Introduction to Sprint Canoe Paddling By Gary
These are just a few words as an introduction
to the black art of canoe paddling. As with kayaks, the more you
wish to go faster, the more technical the technique becomes. I won’t
go into too much of the technical aspects of the sport, this is
just the basics!
The C1 is the most extreme of racing watercraft, developed
to fit into the rules of international racing.
It’s uncomfortable, unstable, hard to keep straight,
affected by any type of wind, but very satisfying when you get it
Due to the high position / centre of gravity of the
paddler, stability is dependant on several factors : -
Knee block – this is used to transmit the
power of the paddle through the boat as forward motion. The height
of the block will make the boat more or less unstable in the same
way as the seat in a kayak. The position of the block will affect
the trim of the boat – (nose up or down, lean left or right)
all of which are at the paddlers’ preference. In rough water
or with a tail wind having the block a bit back will help the stability,
in a head wind moving the block forward will help keep the boat
Triangle - The position of the knee, back foot
and front foot makes a triangle in the boat, a wider triangle is
generally more stable, so some paddlers position their knee blocks
off centre and counterbalance with the front foot.
Front foot position -this also helps the trim and
steering of the boat. By tilting (edging) a boat it will turn in
the opposite direction, so by moving the front foot pressure the
boat can be tilted slightly to assist steering.
Back foot - this presses on a footrest as it would
in a kayak, to help the transmission of power from the paddle stroke
and in stability by making a ridged triangle.
Hip position - this one of the main stability tool
in paddling a C1. When in the boat the paddler must keep the hips
and pelvis 90’ across the boat facing forward. This has the
effect of locking the body in line with the centre line of the boat
and enables the weight to be evenly distributed across the boat.
The forward stroke of canoe is in 5 parts.
Set, Catch, Power, J and recovery
Set - In the set position the paddler positions
the blade as far forward as possible, with straight arms and back,
creating a large A with the paddle shaft, paddle blade tip horizontal
with the water. The body should form a straight line from the kneeling
knee to the top of the upper arm. Body should be in full extension
with the top hand above the head.
Catch– the paddle blade is completely driven
into the water, the top hand pushes down on the paddle shaft, and
the body dips in full extension with the top hand above the head.
A slight twist on the catch will draw or push the bow of the boat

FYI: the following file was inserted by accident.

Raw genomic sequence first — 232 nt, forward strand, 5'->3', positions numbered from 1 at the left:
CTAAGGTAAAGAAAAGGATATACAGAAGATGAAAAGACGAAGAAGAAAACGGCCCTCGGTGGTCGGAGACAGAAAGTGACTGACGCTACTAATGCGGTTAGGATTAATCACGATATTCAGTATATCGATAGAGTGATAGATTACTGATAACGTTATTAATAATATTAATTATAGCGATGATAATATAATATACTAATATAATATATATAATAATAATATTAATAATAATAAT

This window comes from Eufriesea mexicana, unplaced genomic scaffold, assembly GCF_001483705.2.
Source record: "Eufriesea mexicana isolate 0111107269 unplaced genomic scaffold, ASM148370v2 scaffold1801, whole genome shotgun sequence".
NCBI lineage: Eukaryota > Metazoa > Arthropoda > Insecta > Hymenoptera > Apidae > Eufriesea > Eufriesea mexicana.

to aid steering
Power - the body pulled back upright, pulling the
paddler past the blade. The top hand pushes down on the paddle shaft
and the lower hand is pulled towards the hips. The hips are thrust
forward which transmits the power through the boat pulling it forward.
Both arms should be kept straight and the body brought upright with
out bouncing the boat, paddle kept as vertical in the water as far
as possible for a long as possible, till the end of the stroke.
J.- The boat is steered by using a J stroke at
the end of the power stroke. The arms are dropped and the top hand
is used to rotate the paddle. The body is upright, head up, pelvis
across the boat. The paddle is rotated so as the face of the blade
is away from the boat, and the paddle shaft is momentarily pried
off the gunnels of the canoe, giving the classic ‘knocking’
sound during the stoke, exiting as close to the hips as possible.
Recovery – the paddle exits the water cleanly
and is moved swiftly forward with the paddle blade facing upwards
to the set position, the body is moved forward with out bouncing
or tilting the boat.
Boat Set up
The C1 is built to similar specifications as that of
the K1, but must be open over a proportion of its deck. The construction
of the boat is somewhat more difficult to achieve as rigidity is
required over a large unsupported area. Most of the fittings in
the boat are made individually by each paddler, so there are rarely
2 boats set up alike.
Blocks are made from high density foam similar to that
found in swim floats, and are cut and moulded to suit individual
anatomy and techniques.
This is totally individual in choice and internationally
is split about 50/50. once a paddle side is chosen, most stay on
that side for the rest of their career.
Due to the paddle technique, some biomechanical injuries
Shoulders - As the paddle stroke is on one side,
after a period of time the paddlers’ shoulders tend to dip
to one side.
Arms – the lower arm is often more developed
that the upper arm.
Back – the action dipping and pulling with
a bent back can result in lower back strain
Knees - The supporting knee takes all the weight
and power transmission, and often becomes swollen and hot. Numbness
does occur, and sometimes damage to the patella can occur due to
the weight and forces applied during paddling.
Lower leg - The lower leg also is under static
tension and can cramp up at inopportune times. Swelling and overdevelopment
of the Quadricep can also occur resulting in an imbalance of leg
Upper leg – the upper knee often pushes out
to the side and the knee is under tension, which can result in pain
in the knee joint.
Having said all that, the C1 is rewarding challenge.
When mastered the feeling of a C1 in a sprint under full-power is
second to none. The rhythm and flow of the stroke is very satisfying.
C1’s generally travel at the same speed as an
equivalent woman’s K1, about 10% slower than a men’s
K1, which considering that there is only one paddle, no rudder and
a less stability is quite an achievement!
To paddle a C1 takes dedication and practice, practice
and more practice!
Give it ago when you next have the chance!